The High Risk of International Trade

The High Risk of International Trade

What factors impact your company’s bottom line? The cost of supplied goods, materials and labor are top of mind for most executives. However, the financial risk associated with the complexity of global trade must also be considered.

When the current trade climate, particularly the U.S.-China trade war, is layered on top of existing complexities, various risk types emerge. Companies need to be aware of the financial risk associated with trade, and compliance with regulations surrounding supply chain due diligence.

Fines & Penalties

Improper management of trade compliance data can result in steep fines and penalties applied to individuals or companies. The majority of penalties are issued due to incorrect classification of goods, valuation or country of origin. Fines are applicable if import procedures are followed incorrectly, if false or negligent drawback claims are submitted and/or if inaccurate preferential trade agreement claims are made due to incorrect or fraudulent certificates of origin. In each of these instances, inaccurate data often arises from a lack of communication between suppliers and customers, which can lead to inconsistent or inaccurate importer customs submissions.

Loss of Market Access

A delay or loss of market access can affect a company financially, and may have cascading consequences throughout the supply chain. If a part is required in the manufacture of a product, for example, a hold at customs can delay production. These impacts can be devastating, particularly for products with short life cycles, as delays may result in lost sales or product obsolescence.

Companies that have had financial penalties imposed on them in the past may face a higher risk of border delays, as they could be subject to increased scrutiny and more frequent audits. In some circumstances, penalties can result in a total loss of import and/or export privileges, leading to significant disruption to a company’s operations.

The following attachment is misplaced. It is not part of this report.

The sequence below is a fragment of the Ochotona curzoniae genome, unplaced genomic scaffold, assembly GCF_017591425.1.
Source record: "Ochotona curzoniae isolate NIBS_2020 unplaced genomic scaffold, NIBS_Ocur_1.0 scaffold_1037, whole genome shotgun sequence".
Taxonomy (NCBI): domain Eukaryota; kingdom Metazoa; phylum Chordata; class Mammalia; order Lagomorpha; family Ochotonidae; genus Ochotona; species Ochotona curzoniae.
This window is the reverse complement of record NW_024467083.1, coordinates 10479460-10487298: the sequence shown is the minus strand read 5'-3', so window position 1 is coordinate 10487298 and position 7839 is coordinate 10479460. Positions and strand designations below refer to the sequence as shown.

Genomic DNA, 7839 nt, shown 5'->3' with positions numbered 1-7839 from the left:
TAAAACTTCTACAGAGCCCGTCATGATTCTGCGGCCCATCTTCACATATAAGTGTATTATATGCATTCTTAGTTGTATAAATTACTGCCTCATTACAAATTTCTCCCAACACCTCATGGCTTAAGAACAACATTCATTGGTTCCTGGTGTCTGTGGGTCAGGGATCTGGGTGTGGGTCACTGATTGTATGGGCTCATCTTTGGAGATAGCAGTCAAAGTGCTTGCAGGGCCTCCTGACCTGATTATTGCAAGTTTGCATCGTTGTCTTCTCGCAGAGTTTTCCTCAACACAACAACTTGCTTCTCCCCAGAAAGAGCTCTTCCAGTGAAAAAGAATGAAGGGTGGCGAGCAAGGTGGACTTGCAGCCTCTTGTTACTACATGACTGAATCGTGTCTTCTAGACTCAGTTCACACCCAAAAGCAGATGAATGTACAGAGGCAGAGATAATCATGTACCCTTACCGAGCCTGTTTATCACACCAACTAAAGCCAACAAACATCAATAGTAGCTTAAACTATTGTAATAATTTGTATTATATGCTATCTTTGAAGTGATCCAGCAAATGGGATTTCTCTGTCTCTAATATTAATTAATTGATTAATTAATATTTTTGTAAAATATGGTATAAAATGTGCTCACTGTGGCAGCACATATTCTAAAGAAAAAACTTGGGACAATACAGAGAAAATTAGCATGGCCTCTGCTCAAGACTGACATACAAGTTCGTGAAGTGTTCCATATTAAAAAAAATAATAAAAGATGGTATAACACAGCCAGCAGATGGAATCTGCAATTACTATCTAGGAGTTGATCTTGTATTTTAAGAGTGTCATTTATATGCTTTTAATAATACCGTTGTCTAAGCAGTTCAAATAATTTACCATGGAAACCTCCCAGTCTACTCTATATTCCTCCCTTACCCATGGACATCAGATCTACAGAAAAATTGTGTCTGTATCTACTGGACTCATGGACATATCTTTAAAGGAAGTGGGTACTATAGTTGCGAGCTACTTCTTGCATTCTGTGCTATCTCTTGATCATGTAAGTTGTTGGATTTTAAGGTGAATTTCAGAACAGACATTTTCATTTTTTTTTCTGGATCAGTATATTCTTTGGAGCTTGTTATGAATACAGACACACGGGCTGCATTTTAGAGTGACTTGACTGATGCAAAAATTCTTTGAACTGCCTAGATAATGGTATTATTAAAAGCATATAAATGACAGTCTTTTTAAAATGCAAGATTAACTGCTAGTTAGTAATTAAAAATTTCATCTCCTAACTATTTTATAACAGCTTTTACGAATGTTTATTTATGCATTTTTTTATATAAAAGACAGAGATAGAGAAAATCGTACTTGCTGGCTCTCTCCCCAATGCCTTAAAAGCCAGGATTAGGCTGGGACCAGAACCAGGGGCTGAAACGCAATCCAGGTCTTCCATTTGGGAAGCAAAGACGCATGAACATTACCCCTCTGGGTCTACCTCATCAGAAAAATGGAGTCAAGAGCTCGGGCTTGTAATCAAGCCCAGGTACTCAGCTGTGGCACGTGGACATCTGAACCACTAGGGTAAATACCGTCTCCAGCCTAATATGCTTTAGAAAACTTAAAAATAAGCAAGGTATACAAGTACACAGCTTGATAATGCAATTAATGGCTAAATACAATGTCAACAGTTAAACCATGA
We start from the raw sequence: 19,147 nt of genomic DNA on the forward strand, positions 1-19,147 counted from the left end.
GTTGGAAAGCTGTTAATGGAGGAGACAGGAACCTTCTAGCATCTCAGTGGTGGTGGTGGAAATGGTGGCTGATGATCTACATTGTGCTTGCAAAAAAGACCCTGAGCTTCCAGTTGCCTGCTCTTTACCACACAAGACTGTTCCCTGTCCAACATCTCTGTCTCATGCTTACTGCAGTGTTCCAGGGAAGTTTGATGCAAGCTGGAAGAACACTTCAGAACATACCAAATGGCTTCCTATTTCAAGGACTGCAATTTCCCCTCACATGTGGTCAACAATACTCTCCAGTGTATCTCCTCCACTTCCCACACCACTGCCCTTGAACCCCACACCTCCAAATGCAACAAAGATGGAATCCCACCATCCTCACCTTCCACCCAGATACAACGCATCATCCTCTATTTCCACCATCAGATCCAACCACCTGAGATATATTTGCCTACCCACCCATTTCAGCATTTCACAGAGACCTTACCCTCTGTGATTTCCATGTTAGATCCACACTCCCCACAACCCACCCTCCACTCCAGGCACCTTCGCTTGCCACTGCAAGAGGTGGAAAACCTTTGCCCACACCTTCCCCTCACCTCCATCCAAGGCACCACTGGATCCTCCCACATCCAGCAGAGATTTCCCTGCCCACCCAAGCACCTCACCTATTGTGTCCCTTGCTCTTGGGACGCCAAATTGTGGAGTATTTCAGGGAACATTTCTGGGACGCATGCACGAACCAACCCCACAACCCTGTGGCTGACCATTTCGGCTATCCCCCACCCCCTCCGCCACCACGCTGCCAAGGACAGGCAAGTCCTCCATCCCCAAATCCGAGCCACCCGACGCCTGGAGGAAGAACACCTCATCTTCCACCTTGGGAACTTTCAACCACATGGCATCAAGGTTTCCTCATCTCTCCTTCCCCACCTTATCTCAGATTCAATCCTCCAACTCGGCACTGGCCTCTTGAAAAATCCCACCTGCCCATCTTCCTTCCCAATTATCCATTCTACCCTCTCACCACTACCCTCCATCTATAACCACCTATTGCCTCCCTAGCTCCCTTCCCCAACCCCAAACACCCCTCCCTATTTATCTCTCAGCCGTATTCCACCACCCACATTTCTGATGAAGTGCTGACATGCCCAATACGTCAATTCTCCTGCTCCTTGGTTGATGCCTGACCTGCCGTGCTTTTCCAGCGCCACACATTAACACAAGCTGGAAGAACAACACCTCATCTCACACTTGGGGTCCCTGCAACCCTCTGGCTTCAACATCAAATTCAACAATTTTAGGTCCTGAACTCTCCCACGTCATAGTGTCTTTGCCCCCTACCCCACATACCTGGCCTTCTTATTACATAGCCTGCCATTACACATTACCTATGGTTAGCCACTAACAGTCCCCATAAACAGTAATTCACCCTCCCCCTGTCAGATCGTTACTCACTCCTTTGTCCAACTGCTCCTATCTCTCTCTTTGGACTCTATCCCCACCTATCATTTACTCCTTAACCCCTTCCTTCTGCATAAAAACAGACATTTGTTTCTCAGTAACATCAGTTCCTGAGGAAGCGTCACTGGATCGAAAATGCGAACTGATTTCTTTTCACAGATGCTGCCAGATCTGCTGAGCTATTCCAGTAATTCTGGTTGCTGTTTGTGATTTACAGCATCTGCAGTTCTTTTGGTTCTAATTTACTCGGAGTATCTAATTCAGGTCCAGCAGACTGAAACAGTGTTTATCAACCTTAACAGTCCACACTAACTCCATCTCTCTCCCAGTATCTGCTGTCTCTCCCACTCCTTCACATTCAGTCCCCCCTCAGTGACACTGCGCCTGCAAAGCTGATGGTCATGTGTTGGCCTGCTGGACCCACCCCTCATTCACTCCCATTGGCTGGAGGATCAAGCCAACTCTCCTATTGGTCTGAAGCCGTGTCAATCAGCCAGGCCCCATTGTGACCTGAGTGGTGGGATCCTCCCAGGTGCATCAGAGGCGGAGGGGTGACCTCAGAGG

Are you interested in learning more about trade compliance data and the impact of financial risks on your company? Download our guide, Harmonized Tariff Schedule Codes: How to Avoid Unexpected Tariffs, to learn more.

Expanded Cost of Internal Resources

As trade compliance becomes more complex, companies are investing in internal resources to maintain their trade programs. As a baseline, demands include building IT systems and engaging legal resources to respond to standard audits. If issues arise, however, companies may have to sink additional costs into correcting errors or participating in future audits. These tasks can take valuable IT professionals, executives and legal staff away from other priorities, or may require a company to hire additional resources to meet the demand.

Unexpected Duties

In the face of the U.S.-China trade war, companies are feeling the effects of fluctuating tariffs. In some cases, they may find themselves having to pay higher fees after a purchase order has already been submitted. Companies with long-term purchase agreements may be particularly impacted by the new tariffs.

These unexpected duties can apply to a variety of products that, in turn, impact downstream industries.  For example, steep tariffs on imported aluminum and steel have a direct impact on industries that rely on these materials, such as the automotive and aerospace sectors. In turn, companies in these industries will need to evaluate how to minimize additional duties that were not previously factored into purchasing decisions.

These risks permeate the supply chain. Companies with the largest global networks, and that are most reliant upon the U.S. and Chinese trade relationship, are most vulnerable.

To mitigate risk, companies should establish clear systems for harmonizing and managing trade classification and country of origin data. This includes implementing methods for collecting accurate data from the supply chain and rolling up country of origin data against bills of materials. These strategies will not only reduce the chance of unexpected financial risk — they can also potentially help a company realize substantial cost savings by maximizing tariff exemptions.

Assent’s Trade Classification & Origin Module helps companies collect, validate and centralize data and documentation from the supply chain, including country of origin information and Harmonized System (HS)/Harmonized Tariff Schedule (HTS) codes.

To learn more about how Assent’s solution can streamline your supply chain data collection and management efforts, email